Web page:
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Showing posts from March, 2009

Ira Glass and D'Angelo Barksdale Cover 2008 Red Deer Curling Invitational

Mrs. Owl reminds me that some of my topics are pretty obscure. I find that I can rarely entertain all the people all the time, and at best, make some of the people some of the time chuckle lightly before clicking away , baffled. Chomsky covering L4D comes to mind. So I'll be putting little preambles to these strange mashups to give you all a heads up. I hope it doesn't break the flow too much. Ira Glass is the host of the show "This American Life" on NPR. It's a quiet mini-documentary covering some theme about American Life; say, Summer Camp, or Work That Takes Over Your Life. They are thoughtful, urbane, introspection, and high-brow with a patina of blue collar earnestness. The various reporters sound like they are sitting with you, in a small well lit corner of your restored colonial, sitting on opposing quaint antique chairs (restored, obviously) with floral upholstery, they are possibly touching forehead to forehead with you, explaining in quiet tones why Un

New Office

In what can only be thought of as an "Office Space" moment, the small group I'm in has been moved. The first of two moves, actually. This one being to a set of abandoned rooms in a deserted office area. (The second move will be to our permanent digs, in our very own space set apart from the rest of the larger cubicle farm. It looks, on paper, to be some sort of quarantine.) So now we each have our own offices. Doors! A modicum of privacy! We feel important and whatnot until we realize that we look out onto rows and rows of hastily left cubicles. Somewhat reminiscent of an office fleeing a zombie apocalypse. Or an ebola outbreak. There is a sense that perhaps we should be stocking up on k-rations or scouring the rest of the rooms for supplies. The smell of a kerosene lamp would not be unwelcome. Important-looking people with business attire, tape measures and a decided professional air wander through the offices, taking measurements for when they move their department i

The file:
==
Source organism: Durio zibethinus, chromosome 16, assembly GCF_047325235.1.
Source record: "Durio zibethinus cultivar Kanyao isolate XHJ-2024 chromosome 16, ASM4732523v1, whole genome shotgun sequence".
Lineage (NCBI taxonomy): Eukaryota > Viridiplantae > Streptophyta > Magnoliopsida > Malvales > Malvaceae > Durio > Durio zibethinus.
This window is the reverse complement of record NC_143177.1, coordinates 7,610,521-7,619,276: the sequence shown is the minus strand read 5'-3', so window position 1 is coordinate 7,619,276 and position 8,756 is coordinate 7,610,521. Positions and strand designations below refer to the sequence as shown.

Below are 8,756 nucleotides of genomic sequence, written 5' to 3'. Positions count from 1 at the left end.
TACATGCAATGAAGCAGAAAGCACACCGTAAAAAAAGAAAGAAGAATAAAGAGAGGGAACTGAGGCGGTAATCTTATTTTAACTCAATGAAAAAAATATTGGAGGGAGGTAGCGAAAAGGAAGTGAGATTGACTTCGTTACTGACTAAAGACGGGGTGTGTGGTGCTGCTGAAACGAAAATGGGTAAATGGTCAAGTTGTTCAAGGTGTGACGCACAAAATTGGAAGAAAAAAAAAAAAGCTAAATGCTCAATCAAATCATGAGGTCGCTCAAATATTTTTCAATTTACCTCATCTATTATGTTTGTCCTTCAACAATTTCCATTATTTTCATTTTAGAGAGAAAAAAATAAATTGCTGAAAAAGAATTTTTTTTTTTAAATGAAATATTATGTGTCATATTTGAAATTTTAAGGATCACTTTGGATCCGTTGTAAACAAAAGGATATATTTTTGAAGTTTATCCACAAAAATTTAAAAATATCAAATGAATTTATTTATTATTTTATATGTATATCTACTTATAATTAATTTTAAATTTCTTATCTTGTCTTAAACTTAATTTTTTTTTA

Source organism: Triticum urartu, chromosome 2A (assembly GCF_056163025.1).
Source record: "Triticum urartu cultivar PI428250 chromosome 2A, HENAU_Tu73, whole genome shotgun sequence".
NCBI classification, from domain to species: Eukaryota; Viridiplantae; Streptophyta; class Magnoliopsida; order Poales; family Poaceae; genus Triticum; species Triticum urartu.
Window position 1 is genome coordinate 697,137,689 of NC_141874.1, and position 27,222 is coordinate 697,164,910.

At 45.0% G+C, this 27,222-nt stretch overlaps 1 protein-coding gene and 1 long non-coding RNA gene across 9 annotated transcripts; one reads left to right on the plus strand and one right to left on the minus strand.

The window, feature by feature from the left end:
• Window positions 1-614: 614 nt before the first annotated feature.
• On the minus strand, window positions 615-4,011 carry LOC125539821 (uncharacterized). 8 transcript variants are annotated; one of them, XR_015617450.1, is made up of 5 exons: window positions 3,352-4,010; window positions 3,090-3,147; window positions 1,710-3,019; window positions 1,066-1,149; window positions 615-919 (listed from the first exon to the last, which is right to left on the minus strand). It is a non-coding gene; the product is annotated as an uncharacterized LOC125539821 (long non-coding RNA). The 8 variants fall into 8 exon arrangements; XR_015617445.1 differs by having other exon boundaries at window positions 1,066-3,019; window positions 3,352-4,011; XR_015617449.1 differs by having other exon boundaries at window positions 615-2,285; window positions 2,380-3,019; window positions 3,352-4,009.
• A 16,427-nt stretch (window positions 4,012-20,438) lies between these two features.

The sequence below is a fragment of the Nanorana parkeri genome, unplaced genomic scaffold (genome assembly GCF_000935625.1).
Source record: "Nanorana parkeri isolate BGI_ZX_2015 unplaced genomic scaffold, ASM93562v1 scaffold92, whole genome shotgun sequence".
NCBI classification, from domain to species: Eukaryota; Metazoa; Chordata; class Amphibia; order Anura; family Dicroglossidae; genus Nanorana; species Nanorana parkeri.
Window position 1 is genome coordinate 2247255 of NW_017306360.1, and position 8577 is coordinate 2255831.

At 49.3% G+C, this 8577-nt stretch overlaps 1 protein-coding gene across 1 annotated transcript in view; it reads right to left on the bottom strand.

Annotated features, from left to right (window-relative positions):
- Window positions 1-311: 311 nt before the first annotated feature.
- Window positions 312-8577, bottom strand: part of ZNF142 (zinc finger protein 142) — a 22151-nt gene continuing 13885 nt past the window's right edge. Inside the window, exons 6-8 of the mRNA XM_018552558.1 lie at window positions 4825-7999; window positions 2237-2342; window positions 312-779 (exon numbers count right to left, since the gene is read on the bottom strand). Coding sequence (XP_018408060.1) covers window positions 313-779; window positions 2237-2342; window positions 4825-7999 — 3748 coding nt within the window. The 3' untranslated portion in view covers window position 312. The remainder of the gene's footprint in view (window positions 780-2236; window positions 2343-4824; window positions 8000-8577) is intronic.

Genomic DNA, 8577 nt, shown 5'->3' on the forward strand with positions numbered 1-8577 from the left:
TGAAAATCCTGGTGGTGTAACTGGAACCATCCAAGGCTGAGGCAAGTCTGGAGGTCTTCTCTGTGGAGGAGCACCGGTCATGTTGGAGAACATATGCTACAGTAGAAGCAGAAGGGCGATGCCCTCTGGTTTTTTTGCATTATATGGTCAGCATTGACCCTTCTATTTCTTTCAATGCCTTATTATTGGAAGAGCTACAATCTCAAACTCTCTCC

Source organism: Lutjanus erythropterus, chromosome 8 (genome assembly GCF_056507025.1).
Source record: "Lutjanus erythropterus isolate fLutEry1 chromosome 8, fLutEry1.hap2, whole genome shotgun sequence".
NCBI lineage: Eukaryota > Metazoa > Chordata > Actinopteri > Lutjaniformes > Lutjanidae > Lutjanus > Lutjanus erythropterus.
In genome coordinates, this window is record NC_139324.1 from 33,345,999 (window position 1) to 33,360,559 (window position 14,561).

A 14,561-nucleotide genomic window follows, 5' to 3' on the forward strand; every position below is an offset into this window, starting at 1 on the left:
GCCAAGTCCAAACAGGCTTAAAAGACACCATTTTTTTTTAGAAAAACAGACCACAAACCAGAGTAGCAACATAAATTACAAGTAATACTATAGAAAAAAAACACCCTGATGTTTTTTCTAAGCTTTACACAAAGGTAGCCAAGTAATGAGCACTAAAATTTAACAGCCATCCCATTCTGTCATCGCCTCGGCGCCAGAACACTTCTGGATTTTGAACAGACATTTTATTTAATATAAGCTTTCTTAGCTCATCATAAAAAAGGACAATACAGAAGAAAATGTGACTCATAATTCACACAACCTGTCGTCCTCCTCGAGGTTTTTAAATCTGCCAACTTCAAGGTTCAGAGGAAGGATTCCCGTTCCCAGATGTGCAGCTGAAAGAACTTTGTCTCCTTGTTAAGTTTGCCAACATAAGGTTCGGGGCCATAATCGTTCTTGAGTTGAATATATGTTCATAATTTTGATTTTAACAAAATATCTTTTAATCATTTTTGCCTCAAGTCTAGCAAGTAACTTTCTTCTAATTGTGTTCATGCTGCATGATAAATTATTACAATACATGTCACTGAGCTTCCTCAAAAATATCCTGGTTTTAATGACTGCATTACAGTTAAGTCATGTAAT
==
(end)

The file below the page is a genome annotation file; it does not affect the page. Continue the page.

SERIOUS Steampunk

I had to do my presentation for the Young Adult Fiction class I'm in. It was on steampunk. That rad trend that is already on it's last legs. I wrote up a bit just to get everyone's gears going before going into boring examples and why it's an excellent genre for YA. Warning. IT'S SERIOUS! AND FAUX LITERARY AND SHIT. You've been warned. Steampunk is evocative. Of cogs brass and valves. Wood and leather. Of massive unwieldy but beautiful machines made not by the hyper-efficient engine of a assembly-line society, but by artisans. People who worked close to the metal, as it were, where every part of a machine could eventually be broken down and explained to a schoolchild. The Machine made quaint, the Machine made monstrous, the Machine as an aesthetic imperative, whether that be a stunning contraption of whirring gears and highly polished oak, or a belching, heaving mass of pistons and heavy fly wheels churning to some indefinite but sinister purpose. A world covere